Key to the new model, effective March 1, is the elimination of the Waltham, Mass., company’s Corporate Licensing Agreement (CLA) and the addition of a new option that allows customers to buy on a per-named-user or per-device basis.
Chris Howden, director of Pricing & Buying Programs at Novell, said the elimination of the CLA paves the way for more transactional-based purchasing. And the new option letting customers buy licenses on a named-user or per-device basis will help Novell and its partners sell more products, he said.
Although some partners worry the switch could push CLA accounts to Master Licensing Agreements (MLAs)—which are priced directly by Novell—few expect much damage to channel partners.
Novell sells MLAs directly to large customers through large account resellers, while other partners currently sell Volume Licensing Agreements (VLAs) and CLAs. Under the new plan, those partners will sell only VLAs.
“Eliminating the CLA will simplify the licensing side of the sales process and allow us to be more efficient in selling Novell products to our customers,” said Paul Anderson, president of Novacoast, a Novell Platinum partner in Santa Barbara, Calif. “I haven’t seen anything that partners would be concerned about.”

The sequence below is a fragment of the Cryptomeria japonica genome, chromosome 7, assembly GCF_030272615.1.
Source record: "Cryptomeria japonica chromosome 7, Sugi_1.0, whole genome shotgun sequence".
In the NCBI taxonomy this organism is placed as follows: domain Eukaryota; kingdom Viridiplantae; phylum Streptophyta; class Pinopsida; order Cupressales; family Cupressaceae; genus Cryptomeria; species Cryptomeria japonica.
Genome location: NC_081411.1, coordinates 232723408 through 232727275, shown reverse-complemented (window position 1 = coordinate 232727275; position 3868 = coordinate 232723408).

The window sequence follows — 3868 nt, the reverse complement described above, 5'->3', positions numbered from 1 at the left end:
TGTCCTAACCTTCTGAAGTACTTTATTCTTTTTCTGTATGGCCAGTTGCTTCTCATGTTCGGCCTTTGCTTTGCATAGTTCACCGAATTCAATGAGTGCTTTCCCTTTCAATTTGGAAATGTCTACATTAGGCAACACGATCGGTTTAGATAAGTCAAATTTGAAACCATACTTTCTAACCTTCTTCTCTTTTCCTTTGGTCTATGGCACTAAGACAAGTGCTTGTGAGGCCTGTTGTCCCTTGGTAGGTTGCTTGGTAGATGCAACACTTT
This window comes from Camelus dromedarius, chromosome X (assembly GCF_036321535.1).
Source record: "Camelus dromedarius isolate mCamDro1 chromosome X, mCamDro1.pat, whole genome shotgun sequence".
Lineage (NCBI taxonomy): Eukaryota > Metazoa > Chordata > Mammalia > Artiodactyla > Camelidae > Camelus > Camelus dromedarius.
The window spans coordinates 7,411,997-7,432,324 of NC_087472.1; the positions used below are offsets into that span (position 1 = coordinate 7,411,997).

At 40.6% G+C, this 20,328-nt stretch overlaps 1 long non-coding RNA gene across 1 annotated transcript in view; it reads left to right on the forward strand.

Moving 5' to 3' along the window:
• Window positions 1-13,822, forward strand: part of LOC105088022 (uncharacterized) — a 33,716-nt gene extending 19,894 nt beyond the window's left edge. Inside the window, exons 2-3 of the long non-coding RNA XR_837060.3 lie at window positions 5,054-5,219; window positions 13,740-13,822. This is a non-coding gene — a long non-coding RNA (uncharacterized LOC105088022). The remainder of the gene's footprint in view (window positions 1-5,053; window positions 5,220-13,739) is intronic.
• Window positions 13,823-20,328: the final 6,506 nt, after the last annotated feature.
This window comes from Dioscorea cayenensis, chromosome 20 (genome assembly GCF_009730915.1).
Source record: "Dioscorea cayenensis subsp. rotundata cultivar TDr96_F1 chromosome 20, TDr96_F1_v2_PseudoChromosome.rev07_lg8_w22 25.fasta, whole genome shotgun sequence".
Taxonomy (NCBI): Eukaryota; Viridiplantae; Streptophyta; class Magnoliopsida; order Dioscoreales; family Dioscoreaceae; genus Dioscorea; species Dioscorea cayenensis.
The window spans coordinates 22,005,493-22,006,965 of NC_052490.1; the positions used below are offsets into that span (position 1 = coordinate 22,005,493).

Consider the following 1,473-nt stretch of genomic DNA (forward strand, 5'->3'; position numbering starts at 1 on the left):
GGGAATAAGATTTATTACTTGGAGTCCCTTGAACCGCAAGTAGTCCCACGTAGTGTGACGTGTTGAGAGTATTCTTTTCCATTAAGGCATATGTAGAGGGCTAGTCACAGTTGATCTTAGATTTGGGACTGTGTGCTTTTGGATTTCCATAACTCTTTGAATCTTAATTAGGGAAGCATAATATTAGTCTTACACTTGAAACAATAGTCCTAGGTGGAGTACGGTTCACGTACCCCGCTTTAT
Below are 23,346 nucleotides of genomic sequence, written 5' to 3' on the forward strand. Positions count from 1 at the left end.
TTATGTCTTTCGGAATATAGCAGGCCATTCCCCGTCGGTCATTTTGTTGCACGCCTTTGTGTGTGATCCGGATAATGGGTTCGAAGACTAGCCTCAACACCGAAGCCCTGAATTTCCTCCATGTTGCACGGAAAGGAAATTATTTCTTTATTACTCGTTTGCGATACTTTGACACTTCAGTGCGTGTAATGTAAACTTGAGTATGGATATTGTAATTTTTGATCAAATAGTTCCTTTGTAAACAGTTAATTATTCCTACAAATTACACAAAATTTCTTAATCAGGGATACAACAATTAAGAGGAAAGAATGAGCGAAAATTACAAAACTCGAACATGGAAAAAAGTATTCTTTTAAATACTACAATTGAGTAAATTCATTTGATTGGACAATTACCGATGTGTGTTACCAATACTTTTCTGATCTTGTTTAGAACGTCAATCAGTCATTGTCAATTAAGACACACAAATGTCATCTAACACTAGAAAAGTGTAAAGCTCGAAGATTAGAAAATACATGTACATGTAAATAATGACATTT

As part of the licensing overhaul, Novell also will introduce bundles that combine product upgrades and technical support.
It is under pressure to move more NetWare customers to Open Enterprise Server or SUSE Linux, but customer reluctance to switch Windows-based line-of-business applications and aggressive migration offers from Microsoft are complicating those efforts, sources said.
One Novell partner said the elimination of the CLA will push those customers to MLAs and Novell direct pricing, or to VLA partners for smaller transactions. But there is no panic.
“The [customers] can move upstream or downstream,” said Ken Colton, director of operations for Polar Systems, a Portland, Ore., Novell Platinum reseller. “Novell is saying people who have been CLAs can become MLAs if their buy increases, or they can go in the other direction. It may impact large [licensing] providers, but the effect will probably be neutral.”